Siberian cats also known as Siberian Forest cats or Moscow Longhairs, are native to Russia and are one of the oldest cat breeds: maybe even the ancestor of all longhaired breeds. Siberians have a medium to large muscular build and are considered a Russian national treasure.
The Siberian cat can be seen in Russian paintings and literature dating back hundreds of years. However, they were more or less unknown outside of Russia until the 1980s, when they were first registered in St. Petersburg. Despite their long history, Siberian cats were not introduced to the United States until the 1990s because importing them was very challenging. Initially, in Russia, Siberians acted as rodent control for homes, farms, and shops. However, because of their striking appearance, it wasn’t long before they became centerpieces for cat shows and competitions. Today Siberian cats are very popular and are accepted in all registries.
At first glance, the Siberian resembles the Maine Coon and the Norwegian Forest Cat, but they are differentiated by having a more rounded body and head. Their eyes are mostly round and can be any color, though some Siberians have blue eyes or one eye of a different color. Their ears appear pointed because of extra hair found in and around the ears, but the edges are rounded and may have Lynx tipping. The Siberian coat comes in many colors and patterns, but brown tabbies seem to be the most common. The tail is bushy and usually carried high off the back. The triple layer coat is water-repellent, matt-resistant, and features medium to long hair, depending on the season. Their hind legs are longer than the front to give them impressive jumping power in their acrobatic movements and high leaps.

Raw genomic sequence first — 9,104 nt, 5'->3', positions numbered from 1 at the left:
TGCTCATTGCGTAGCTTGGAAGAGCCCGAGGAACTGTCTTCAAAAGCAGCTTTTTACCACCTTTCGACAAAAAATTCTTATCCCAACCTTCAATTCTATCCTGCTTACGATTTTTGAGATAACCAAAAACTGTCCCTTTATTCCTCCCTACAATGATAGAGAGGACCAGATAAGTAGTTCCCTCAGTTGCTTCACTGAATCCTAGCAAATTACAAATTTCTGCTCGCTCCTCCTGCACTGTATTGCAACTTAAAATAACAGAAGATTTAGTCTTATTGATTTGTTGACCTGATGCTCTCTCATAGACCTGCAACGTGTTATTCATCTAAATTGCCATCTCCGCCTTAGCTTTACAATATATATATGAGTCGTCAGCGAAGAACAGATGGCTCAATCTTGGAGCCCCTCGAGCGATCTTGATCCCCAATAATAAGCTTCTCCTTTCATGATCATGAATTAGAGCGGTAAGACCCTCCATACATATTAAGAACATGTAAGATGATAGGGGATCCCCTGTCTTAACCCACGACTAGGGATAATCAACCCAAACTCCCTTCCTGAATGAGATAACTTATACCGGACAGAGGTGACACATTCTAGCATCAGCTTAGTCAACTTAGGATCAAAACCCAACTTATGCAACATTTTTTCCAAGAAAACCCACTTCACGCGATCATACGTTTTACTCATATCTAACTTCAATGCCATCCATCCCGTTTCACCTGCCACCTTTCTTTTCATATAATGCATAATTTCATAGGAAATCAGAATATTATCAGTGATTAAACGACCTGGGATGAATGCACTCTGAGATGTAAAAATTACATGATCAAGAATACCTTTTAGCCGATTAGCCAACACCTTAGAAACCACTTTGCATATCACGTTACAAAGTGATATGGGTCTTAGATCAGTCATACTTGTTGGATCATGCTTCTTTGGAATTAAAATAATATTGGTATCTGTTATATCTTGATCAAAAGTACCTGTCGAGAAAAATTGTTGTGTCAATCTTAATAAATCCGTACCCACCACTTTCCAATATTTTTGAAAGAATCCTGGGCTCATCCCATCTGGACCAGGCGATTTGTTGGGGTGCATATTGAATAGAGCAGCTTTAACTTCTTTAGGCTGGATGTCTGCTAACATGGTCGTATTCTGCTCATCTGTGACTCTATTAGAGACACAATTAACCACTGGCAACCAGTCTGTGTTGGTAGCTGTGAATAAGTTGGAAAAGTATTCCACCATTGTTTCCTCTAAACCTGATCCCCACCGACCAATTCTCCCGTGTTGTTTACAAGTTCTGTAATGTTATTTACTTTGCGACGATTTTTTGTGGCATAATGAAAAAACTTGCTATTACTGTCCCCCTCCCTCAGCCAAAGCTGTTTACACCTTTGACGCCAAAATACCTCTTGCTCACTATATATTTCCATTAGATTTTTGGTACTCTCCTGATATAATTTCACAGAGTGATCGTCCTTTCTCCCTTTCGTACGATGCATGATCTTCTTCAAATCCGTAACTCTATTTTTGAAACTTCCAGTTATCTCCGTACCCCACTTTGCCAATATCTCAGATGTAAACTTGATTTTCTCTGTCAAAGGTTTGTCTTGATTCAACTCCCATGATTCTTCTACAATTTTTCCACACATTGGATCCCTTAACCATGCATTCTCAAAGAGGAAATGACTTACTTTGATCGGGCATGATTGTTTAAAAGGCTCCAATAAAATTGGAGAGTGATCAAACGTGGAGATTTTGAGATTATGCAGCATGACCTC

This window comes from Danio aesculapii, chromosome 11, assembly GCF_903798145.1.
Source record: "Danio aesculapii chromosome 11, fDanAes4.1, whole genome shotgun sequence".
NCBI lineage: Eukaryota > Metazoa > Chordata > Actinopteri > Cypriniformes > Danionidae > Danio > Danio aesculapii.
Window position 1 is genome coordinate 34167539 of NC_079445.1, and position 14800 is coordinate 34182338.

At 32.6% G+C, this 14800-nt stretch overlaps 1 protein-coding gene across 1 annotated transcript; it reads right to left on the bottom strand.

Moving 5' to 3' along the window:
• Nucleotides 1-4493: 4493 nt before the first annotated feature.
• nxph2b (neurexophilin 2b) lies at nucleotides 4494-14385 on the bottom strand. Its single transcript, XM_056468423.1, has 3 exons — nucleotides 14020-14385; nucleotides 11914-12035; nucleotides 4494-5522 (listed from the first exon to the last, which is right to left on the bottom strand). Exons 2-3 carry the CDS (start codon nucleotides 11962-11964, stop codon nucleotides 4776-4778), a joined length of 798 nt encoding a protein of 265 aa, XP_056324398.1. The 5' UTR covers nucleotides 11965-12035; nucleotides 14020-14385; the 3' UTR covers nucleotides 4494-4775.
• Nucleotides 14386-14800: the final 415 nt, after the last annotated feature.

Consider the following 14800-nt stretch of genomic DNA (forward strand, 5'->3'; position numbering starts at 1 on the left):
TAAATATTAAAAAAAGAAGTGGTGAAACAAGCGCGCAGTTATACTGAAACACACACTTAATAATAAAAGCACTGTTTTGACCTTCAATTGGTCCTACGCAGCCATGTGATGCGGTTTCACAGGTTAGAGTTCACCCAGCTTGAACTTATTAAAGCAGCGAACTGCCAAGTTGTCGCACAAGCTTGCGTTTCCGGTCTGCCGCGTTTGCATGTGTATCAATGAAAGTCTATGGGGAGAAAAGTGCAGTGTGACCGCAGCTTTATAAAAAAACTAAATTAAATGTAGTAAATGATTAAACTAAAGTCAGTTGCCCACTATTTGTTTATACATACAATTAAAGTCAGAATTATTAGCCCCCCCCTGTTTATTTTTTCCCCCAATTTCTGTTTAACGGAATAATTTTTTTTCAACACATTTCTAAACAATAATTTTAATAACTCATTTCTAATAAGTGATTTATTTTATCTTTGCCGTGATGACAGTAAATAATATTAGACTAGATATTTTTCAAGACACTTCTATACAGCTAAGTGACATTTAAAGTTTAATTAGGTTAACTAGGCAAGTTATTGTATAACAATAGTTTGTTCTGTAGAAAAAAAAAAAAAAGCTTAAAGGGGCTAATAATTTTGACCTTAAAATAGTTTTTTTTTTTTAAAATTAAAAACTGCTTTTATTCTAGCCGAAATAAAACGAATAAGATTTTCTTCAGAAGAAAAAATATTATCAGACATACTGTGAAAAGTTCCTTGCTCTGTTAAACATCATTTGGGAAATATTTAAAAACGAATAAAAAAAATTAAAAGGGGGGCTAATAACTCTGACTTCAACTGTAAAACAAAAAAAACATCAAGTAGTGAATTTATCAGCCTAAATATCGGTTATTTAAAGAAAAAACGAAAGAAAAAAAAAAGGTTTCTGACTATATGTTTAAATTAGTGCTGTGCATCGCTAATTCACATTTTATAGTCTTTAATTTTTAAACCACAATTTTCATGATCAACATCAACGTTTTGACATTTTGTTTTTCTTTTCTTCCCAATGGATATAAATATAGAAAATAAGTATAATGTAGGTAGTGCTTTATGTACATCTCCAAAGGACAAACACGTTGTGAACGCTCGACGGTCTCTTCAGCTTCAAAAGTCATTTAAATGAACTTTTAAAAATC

Siberians are quiet, fearless, playful and calm. Siberian cats are very personable and want to be near their owners and family members. They also generally get along with children, dogs, cats and other animals. They’re also very creative and intelligent. Many of them seem to know when they’re needed for moral or psychological support. They’re a unique breed which melodically expresses itself through sweet mews, trills, chirps, and lots of purring.
What Makes The Siberian Cat Unique
- Athletic: The Siberian is a climber of great heights, a madcap adventurer, and may leap wide expanses as he or she makes their way through their home. Fortunately, their well-muscled bodies are not only powerful but also agile.
- Social: Siberian cats are very good parents and often have larger than average litters. Male Siberians take to parenthood well if allowed into the nest with their kittens. Breeding pairs are often very strongly bonded and may even mate for life. Because of this tendency to form strong bonds, Siberians tend to be a good breed to own in pairs. They also tend to adjust to life in a busy family well, if introduced with care.
- Aging: While they can mate and produce kittens early in their lives, it can take up to five years for them to fully mature.
- Fur: The Siberian has water-shedding fur and is more likely to play with water more than some other cat breeds. They do have seasonal periods of heavy shedding (when the length of daylight changes), during which you’ll need to groom more frequently.
- For allergy sufferers: there’s some scientific evidence that the Siberian cat produces less dander than other cats. Also, while there’s no truly hypoallergenic cat or dog, there was also a study that showed that many of Siberian cats produce less of the protein Fel d 1 (which can cause allergic reactions in people) than some other cat breeds.
While Siberians are not as widely-known or available in the US as some other breeds, they’ve been shown to be great additions to any family. They are the perfect combination of beauty, power, agility, and fun.
At Meowtel, our favorite breed is Rescued. Here are some Siberian Cat rescues that you can support, or where you may be able to find a new friend: